Activists organized mainly in communities where they were already rooted. For instance, workers and students in the health-care sector mobilized the Decent Work and Health Network to build public pressure for paid sick days and to end employer requirements for doctors’ notes. Activists in the faith community used the $15 and Fairness demands to craft a statement framing the struggle as a moral issue. They then used this statement to organize in their faith communities, pressure politicians, and get a voice in the media.
The campaign built an extensive network of campus groups at Ontario universities and community colleges. These organizations united union and nonunion workers, faculty, and students, many of whom also hold low paying jobs. Campus chapters organized workshops, petition, and tabling efforts, coordinated protests, and, in some cases, strike support.For instance, the $15 and Fairness campaign had already been campaigning on the York University and the University of Toronto campuses for over a year when low-wage food service workers employed by Aramark went out on strike in the winter of 2017. Thousands of students had signed the petition, heard a class talk, gone to a workshop, or been handed a leaflet.
So, when Unite Here Local 75 members framed their bargaining demands in terms of a $15 minimum wage and respect at work, they tapped into a wide network of support.Students recognized that supporting workers on strike for $15 and Fairness meant supporting those demands for all workers, including themselves. Organizing around demands that spoke to the broader working class produced this incredible solidarity operation, including a successful student-led boycott of Aramark services.The strikers won big, with a $15 starting wage and massively improved benefits. The campaign helped set a new standard in the sector, paving the way for a big victory at the Roger’s Centre, and showed that the $15 and Fairness framework could produce gains at the bargaining table by building massive strike support on the ground.
Since then, workers at libraries, airports, grocery stores, and colleges have used these techniques to marshal the movement’s power in their efforts to secure wage increases, equal pay for equal work, paid sick days, and fair scheduling. Some of these efforts have produced important contract victories, and all have led to breakthroughs in terms of membership mobilization and popular support.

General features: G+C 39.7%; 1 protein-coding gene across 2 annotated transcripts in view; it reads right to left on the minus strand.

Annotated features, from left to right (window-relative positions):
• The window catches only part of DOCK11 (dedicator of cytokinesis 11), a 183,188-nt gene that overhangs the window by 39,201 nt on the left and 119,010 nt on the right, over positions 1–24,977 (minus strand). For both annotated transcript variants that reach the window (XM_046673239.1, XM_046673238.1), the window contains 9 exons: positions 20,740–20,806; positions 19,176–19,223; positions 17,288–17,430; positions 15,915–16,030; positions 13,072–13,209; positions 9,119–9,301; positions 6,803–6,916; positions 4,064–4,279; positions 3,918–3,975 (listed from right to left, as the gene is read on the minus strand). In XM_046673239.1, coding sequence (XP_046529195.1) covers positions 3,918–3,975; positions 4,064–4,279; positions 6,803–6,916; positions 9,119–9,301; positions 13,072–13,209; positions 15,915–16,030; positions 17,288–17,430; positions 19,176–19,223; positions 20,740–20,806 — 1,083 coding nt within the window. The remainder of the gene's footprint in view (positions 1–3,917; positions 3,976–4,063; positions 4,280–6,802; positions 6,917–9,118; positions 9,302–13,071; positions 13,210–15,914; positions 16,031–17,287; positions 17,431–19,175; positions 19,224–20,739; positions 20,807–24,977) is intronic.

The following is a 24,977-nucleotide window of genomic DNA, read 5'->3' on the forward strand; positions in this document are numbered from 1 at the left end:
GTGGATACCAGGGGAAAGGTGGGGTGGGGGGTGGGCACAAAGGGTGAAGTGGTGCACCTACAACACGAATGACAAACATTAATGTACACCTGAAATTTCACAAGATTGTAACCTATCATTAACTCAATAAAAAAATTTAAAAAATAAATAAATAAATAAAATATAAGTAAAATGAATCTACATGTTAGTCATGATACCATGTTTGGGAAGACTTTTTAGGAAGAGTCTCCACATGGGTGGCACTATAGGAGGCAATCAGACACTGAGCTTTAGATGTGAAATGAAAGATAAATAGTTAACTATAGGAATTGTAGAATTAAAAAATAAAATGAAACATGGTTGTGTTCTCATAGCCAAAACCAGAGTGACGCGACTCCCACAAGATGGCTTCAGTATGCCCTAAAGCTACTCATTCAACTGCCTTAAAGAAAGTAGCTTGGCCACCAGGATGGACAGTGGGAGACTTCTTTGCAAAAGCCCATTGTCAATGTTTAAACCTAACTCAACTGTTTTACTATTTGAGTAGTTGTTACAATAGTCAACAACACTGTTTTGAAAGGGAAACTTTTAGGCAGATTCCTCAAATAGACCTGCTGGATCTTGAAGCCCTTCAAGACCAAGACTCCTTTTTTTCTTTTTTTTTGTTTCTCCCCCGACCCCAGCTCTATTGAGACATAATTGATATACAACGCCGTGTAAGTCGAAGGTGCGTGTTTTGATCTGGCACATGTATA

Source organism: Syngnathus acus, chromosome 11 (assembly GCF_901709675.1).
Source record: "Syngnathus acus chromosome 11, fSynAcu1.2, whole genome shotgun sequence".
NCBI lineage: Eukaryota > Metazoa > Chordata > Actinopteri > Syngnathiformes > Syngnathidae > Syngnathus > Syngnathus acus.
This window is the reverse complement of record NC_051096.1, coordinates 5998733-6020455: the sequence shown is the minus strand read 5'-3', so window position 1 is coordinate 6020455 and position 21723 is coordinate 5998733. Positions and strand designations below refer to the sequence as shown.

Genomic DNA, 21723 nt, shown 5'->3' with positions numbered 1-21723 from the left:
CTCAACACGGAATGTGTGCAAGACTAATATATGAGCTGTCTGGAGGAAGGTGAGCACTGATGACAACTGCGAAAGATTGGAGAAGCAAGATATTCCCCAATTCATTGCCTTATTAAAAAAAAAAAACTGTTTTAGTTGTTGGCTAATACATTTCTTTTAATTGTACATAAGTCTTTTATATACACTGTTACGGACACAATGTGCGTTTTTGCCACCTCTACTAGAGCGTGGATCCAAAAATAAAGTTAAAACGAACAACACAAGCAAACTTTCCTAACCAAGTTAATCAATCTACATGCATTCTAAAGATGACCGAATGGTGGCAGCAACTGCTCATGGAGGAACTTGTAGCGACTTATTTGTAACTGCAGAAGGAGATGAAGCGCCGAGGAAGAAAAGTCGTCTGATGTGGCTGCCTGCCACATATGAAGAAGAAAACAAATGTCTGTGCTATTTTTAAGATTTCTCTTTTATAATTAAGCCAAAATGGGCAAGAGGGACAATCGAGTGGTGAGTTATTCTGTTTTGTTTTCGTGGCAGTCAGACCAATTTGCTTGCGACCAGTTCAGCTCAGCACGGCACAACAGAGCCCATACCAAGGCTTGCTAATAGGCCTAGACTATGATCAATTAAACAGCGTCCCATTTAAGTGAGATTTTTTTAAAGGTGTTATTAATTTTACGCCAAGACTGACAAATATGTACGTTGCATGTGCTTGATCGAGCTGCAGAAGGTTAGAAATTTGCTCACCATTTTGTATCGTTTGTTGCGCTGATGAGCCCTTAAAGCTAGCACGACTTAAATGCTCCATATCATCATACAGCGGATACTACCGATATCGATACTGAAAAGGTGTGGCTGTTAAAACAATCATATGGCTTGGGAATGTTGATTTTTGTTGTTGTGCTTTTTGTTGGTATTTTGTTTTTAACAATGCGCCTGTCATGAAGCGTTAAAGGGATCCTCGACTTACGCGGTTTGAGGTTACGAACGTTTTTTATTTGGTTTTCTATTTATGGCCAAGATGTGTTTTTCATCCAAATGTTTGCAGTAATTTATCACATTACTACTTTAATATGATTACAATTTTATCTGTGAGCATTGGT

Allowing local groups to shape the $15 and Fairness campaign to their needs built internal organizing capacity and buy-in at the same time. The organization’s structure encouraged self-activity, new ideas, and new directions as long as activists were willing to do the work.
Most of the routine mobilization work involved petitioning, leafleting, holding creative events, postering, organizing town halls, and lobbying politicians. Protests, strikes, and strike support were less common, but they played a crucial role in focusing local and province-wide capacities, building momentum and energy, and providing an ebb and flow to activity that helped prevent burnout.While local groups determined the activities they would participate in, chapters collaborated on setting the campaign’s overall direction in province-wide teleconferences, in-person strategy sessions in the spring of 2016 and 2017, and a province-wide campus assembly in September 2017.
The organization activated and armed its local chapters with materials, knowledge, and a grasp of the broader strategic framework. It centralized communications and data, allowing for coordinated phone banking, email blasts, lobbying, and campaign messaging.The campaign did not rely on a strong leader who enforced rigid discipline. Rather, it resembled the free-flowing creative collaboration of a jazz group. Cornel West, when describing “jazz freedom fighters,” noted that “individuality is promoted in order to sustain and increase the creative tension with the group — a tension that yields higher levels of performance to achieve the aim of the collective project.” This interplay between collective goals and individual creativity allowed the campaign to build new layers of leadership, strengthen its political perspective, and expand its dynamic capacities.